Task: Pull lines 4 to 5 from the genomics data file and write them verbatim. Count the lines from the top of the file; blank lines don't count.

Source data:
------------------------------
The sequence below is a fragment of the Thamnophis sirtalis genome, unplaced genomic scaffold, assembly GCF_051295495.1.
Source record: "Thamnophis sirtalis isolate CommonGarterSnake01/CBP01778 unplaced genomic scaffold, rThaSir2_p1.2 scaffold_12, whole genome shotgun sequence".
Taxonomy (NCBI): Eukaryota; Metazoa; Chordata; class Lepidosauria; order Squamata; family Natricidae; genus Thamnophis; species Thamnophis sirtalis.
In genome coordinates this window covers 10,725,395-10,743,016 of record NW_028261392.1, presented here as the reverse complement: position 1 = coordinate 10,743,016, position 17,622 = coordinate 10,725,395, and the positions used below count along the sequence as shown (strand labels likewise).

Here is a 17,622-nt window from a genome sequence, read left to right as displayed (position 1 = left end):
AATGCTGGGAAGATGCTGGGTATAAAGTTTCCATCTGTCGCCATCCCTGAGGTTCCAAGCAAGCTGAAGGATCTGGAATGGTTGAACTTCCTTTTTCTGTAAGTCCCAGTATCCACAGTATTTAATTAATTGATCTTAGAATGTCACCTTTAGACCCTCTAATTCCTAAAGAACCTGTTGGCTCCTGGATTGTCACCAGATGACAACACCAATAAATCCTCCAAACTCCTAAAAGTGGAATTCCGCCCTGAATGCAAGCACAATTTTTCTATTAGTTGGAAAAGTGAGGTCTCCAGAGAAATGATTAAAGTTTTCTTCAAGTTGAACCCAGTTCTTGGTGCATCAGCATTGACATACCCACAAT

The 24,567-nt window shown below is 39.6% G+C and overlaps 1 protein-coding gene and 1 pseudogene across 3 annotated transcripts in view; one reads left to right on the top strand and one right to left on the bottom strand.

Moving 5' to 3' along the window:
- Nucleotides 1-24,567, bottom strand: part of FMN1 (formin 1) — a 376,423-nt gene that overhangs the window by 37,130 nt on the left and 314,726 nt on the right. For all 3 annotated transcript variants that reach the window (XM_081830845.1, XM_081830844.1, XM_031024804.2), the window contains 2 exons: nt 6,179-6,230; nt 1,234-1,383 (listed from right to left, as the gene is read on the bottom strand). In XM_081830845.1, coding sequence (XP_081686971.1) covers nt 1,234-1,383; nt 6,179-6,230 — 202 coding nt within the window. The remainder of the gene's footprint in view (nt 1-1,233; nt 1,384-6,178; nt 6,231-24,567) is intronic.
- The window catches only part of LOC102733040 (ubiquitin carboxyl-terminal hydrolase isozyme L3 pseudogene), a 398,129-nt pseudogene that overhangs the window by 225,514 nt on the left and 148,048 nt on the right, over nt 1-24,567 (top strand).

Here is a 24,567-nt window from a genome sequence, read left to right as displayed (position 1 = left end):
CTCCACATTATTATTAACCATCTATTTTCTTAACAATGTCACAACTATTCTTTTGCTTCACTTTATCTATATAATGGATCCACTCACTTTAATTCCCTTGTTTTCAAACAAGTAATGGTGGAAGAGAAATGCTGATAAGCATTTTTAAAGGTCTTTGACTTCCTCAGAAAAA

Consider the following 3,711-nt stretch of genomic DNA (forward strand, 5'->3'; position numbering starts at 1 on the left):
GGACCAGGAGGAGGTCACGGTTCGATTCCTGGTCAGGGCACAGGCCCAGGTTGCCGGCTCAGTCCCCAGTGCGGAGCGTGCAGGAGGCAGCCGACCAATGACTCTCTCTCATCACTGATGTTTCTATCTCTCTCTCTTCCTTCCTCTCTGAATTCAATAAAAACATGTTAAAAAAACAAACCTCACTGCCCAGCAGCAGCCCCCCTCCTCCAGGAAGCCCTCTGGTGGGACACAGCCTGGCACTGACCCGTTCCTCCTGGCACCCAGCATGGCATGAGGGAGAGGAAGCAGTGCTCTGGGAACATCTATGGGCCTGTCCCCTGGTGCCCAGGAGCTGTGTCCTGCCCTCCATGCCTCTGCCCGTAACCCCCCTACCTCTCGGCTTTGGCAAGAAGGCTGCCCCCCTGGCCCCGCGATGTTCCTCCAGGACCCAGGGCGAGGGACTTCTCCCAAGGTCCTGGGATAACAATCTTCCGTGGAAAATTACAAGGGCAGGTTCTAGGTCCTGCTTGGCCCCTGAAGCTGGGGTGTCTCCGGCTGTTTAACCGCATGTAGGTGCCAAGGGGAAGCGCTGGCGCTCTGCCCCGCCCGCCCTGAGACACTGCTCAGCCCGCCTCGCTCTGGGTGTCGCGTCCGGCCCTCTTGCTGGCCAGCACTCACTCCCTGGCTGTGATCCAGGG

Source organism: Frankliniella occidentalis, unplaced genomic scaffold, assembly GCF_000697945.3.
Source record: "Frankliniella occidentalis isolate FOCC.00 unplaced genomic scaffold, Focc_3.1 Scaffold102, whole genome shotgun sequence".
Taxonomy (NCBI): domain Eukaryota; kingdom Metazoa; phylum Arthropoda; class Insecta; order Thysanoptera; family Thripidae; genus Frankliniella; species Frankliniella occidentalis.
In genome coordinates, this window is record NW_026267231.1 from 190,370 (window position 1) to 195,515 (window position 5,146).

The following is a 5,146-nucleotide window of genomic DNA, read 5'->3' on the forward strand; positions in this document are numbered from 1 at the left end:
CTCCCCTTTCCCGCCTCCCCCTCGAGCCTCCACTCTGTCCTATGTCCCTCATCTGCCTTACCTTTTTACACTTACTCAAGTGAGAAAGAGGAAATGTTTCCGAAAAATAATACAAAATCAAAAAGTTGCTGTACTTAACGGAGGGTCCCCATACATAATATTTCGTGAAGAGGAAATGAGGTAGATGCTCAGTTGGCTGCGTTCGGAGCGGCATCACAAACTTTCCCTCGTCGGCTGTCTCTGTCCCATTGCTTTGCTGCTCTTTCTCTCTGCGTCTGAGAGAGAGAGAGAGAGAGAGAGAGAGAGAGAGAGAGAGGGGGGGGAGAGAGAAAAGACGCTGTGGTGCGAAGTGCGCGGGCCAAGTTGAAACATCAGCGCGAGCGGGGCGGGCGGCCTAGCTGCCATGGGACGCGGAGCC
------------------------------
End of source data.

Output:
In genome coordinates this window covers 10,725,395-10,743,016 of record NW_028261392.1, presented here as the reverse complement: position 1 = coordinate 10,743,016, position 17,622 = coordinate 10,725,395, and the positions used below count along the sequence as shown (strand labels likewise).

Here is a 17,622-nt window from a genome sequence, read left to right as displayed (position 1 = left end):